Why Are Corporate Titans So Clueless at Politics?
The Business Roundtable, an association of chief executive officers of the largest U.S. companies, held a lunch for reporters this week on what's wrong with the economy. A better question might be what's wrong with the country's chief executives.
In the face of persistently high unemployment and slow economic growth, the two executives hosting the lunch (the Roundtable insisted they not be identified) didn't talk about this year's government spending cuts, the best course for monetary policy or even reducing regulations. Instead, they talked about theirplanto cut Social Security and Medicare, which they called a drag on economic growth.
If that argument sounds familiar, you may be having a flashback to last year's election. In fact, the Roundtable's proposal to replace Medicare with a system of vouchers is the same as Mitt Romney's. They even go one step further, calling for raising the eligibility age for Social Security and Medicare to 70. Even Paul Ryan's 2014 budget proposal didn't go that far.
There's no question that Medicare and Social Security need to be addressed. And there's no question that business executives have a role to play. That's why it makes so little sense for the Roundtable to squander its influence this way.
First, their argument that the programs are depressing the economy right now is tenuous at best. The U.S. government can borrow at historically low rates, so there's no sign that future obligations are making credit more expensive. And if the recent cuts in federal spending through sequestration haven't produced a surge in economic growth, then cutting future spending is even less certain to do so.
The bigger problem with the Roundtable's approach is its obliviousness, whether willful or accidental, to political reality. One of the executives called the proposals "non-controversial," which is like describing Washington summers as non-humid. For a group that likes to talk about the importance of leadership, advancing proposals that were trounced at the polls just eight months ago is anything but.
If business leaders really wanted to shore up Medicare, they could throw their weight behind cost-cutting mechanisms that are already in law but face enormous political opposition, such as the board of experts charged with limiting the rise in Medicare spending to just 1 percent more than gross domestic product growth. If they really wanted to ensure Social Security's solvency, they could support eliminating the cap on income subject to the Social Security tax, which now stands at $113,700.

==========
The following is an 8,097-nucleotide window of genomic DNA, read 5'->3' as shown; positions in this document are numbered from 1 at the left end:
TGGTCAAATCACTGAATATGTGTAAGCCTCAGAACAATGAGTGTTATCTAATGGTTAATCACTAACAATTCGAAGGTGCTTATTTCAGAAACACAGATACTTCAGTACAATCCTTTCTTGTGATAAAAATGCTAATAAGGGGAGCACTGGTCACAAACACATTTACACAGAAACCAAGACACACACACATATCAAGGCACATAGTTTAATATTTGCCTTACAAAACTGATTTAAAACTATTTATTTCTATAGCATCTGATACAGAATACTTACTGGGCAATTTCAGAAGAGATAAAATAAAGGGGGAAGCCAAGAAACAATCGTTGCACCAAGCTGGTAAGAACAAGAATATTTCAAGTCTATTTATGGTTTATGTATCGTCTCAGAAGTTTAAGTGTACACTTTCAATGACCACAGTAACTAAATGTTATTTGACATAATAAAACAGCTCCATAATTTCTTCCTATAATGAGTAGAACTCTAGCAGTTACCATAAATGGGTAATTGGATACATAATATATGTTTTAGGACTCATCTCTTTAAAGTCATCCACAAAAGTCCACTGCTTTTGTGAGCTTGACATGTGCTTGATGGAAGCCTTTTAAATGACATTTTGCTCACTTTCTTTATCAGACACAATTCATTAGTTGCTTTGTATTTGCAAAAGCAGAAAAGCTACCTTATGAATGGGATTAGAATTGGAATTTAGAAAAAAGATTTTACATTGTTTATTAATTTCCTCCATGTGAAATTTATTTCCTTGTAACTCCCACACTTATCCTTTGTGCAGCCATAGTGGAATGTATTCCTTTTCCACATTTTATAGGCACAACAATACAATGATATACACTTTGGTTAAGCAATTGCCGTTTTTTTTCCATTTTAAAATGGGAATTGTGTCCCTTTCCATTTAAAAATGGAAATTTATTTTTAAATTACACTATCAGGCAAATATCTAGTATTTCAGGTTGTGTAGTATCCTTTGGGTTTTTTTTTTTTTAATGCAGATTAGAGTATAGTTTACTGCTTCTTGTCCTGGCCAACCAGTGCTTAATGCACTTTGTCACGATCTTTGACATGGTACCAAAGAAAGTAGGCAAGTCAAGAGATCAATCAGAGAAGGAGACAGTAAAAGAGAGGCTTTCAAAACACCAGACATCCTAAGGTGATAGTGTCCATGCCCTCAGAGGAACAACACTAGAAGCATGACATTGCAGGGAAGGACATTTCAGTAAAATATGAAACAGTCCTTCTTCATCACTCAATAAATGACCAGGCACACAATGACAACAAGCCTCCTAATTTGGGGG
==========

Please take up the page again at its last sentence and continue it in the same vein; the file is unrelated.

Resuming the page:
That the Roundtable chose instead to push ideas that even Republicans seem to have quietly shelved says more about its members than the state of debate. It doesn't matter whether these proposals are a heartfelt but unpromising attempt to fix the economy, or simply the Roundtable providing a soapbox for its members' views about the role of government. The effect is the same: It isn't likely to accomplish much.
Business leaders have an important contribution to make in these debates. Three-quarters of Americans say the strength of the country is mostly based on the success of business, a level unchanged since before the recession. That public support gives groups such as the Business Roundtable the potential to shape the policy conversation.
The question is how its members want to use that influence. Arguing for compromise solutions that draw on the best of both parties' ideas could break the policy-making logjam. Even better, the Roundtable could devote equal attention to joblessness and slow growth. By contrast, advocating partisan solutions for future problems could be the least useful way to fix current economic woes. Somebody should tell the country's CEOs.
This column does not necessarily reflect the opinion of Bloomberg View's editorial board or Bloomberg LP, its owners and investors.
To contact the author on this story:
Christopher Flavelle at firstname.lastname@example.org